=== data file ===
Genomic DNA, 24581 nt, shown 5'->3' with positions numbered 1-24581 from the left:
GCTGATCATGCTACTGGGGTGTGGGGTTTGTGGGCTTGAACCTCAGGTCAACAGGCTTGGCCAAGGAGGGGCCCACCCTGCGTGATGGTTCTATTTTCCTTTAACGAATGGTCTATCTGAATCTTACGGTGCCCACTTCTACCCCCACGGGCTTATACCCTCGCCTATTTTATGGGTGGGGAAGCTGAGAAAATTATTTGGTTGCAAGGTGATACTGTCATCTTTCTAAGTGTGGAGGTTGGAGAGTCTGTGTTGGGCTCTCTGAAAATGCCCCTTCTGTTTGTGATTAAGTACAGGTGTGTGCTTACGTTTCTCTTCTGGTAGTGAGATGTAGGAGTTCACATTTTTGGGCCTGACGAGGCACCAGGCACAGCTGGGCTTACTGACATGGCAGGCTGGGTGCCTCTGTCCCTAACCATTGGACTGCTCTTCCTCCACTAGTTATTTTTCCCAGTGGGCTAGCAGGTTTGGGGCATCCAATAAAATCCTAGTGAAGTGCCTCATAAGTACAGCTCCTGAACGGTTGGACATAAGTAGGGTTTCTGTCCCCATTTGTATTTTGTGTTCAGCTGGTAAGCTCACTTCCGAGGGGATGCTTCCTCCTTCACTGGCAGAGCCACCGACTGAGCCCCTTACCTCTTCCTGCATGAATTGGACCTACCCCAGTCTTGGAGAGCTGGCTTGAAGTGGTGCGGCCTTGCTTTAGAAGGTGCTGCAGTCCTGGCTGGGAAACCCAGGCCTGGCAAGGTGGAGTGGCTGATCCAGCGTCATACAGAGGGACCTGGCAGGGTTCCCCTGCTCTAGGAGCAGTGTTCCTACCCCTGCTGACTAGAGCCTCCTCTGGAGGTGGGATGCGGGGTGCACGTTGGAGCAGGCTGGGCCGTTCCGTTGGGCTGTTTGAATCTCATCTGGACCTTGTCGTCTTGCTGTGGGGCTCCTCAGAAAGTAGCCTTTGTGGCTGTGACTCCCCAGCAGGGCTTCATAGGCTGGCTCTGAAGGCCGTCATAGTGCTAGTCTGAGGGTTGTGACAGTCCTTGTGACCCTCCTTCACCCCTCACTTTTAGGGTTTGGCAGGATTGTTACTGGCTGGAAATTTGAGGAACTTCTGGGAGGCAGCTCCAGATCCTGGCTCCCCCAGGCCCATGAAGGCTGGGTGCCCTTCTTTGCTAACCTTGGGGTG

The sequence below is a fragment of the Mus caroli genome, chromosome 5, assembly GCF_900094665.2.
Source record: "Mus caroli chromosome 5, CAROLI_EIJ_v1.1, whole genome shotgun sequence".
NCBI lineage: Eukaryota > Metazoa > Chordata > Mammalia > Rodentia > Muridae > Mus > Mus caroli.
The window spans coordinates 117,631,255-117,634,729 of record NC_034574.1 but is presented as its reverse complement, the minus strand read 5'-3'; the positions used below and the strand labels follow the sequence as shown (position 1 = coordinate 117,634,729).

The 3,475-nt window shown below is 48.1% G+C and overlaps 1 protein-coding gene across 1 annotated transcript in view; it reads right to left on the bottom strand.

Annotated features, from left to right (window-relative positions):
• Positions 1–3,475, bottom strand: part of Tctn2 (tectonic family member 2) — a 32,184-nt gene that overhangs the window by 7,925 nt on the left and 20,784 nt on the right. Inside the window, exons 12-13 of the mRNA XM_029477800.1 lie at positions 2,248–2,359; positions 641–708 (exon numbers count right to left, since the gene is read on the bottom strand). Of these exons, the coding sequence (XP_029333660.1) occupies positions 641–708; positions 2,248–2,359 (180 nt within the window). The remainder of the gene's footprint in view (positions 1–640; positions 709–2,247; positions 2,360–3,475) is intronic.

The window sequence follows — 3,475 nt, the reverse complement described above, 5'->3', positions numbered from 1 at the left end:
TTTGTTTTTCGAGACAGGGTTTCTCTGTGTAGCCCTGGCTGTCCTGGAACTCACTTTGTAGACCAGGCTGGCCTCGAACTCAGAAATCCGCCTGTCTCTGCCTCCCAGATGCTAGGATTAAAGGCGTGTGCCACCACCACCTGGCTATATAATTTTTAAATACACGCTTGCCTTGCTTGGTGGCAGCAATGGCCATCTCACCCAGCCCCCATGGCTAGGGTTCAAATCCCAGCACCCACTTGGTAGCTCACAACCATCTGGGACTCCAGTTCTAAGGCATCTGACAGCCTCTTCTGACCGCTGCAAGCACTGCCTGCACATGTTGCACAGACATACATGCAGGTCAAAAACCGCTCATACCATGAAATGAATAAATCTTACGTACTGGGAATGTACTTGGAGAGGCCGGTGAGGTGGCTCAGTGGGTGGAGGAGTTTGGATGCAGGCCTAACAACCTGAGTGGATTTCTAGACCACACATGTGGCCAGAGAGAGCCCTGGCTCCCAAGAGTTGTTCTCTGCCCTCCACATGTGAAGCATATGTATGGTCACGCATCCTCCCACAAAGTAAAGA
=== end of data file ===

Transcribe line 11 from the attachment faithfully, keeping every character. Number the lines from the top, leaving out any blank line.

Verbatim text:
TTTGTTTTTCGAGACAGGGTTTCTCTGTGTAGCCCTGGCTGTCCTGGAACTCACTTTGTAGACCAGGCTGGCCTCGAACTCAGAAATCCGCCTGTCTCTGCCTCCCAGATGCTAGGATTAAAGGCGTGTGCCACCACCACCTGGCTATATAATTTTTAAATACACGCTTGCCTTGCTTGGTGGCAGCAATGGCCATCTCACCCAGCCCCCATGGCTAGGGTTCAAATCCCAGCACCCACTTGGTAGCTCACAACCATCTGGGACTCCAGTTCTAAGGCATCTGACAGCCTCTTCTGACCGCTGCAAGCACTGCCTGCACATGTTGCACAGACATACATGCAGGTCAAAAACCGCTCATACCATGAAATGAATAAATCTTACGTACTGGGAATGTACTTGGAGAGGCCGGTGAGGTGGCTCAGTGGGTGGAGGAGTTTGGATGCAGGCCTAACAACCTGAGTGGATTTCTAGACCACACATGTGGCCAGAGAGAGCCCTGGCTCCCAAGAGTTGTTCTCTGCCCTCCACATGTGAAGCATATGTATGGTCACGCATCCTCCCACAAAGTAAAGA